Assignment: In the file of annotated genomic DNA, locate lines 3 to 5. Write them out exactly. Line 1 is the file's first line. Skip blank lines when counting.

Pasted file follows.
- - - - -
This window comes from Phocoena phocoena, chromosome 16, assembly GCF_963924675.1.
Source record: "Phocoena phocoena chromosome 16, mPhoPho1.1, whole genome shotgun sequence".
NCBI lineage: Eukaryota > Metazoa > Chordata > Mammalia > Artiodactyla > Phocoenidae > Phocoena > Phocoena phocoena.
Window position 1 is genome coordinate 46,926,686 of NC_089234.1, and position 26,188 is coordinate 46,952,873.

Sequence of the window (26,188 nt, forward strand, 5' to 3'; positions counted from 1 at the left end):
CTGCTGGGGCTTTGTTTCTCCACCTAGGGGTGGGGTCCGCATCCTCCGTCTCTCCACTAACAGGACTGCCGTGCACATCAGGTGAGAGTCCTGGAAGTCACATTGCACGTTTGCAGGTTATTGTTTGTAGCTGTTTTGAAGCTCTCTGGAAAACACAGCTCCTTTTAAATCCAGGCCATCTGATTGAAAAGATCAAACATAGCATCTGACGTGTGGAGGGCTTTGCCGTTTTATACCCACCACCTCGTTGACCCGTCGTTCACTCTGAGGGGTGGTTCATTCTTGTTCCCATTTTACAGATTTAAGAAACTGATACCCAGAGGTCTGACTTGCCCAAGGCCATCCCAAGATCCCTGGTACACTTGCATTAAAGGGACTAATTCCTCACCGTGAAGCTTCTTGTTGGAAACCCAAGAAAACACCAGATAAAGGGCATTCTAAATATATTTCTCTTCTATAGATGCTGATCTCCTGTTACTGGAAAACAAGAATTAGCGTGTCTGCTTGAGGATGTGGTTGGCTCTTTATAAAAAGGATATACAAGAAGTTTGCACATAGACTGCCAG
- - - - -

NCBI lineage: Eukaryota > Metazoa > Chordata > Mammalia > Artiodactyla > Phocoenidae > Phocoena > Phocoena phocoena.
Window position 1 is genome coordinate 46,926,686 of NC_089234.1, and position 26,188 is coordinate 46,952,873.

Sequence of the window (26,188 nt, forward strand, 5' to 3'; positions counted from 1 at the left end):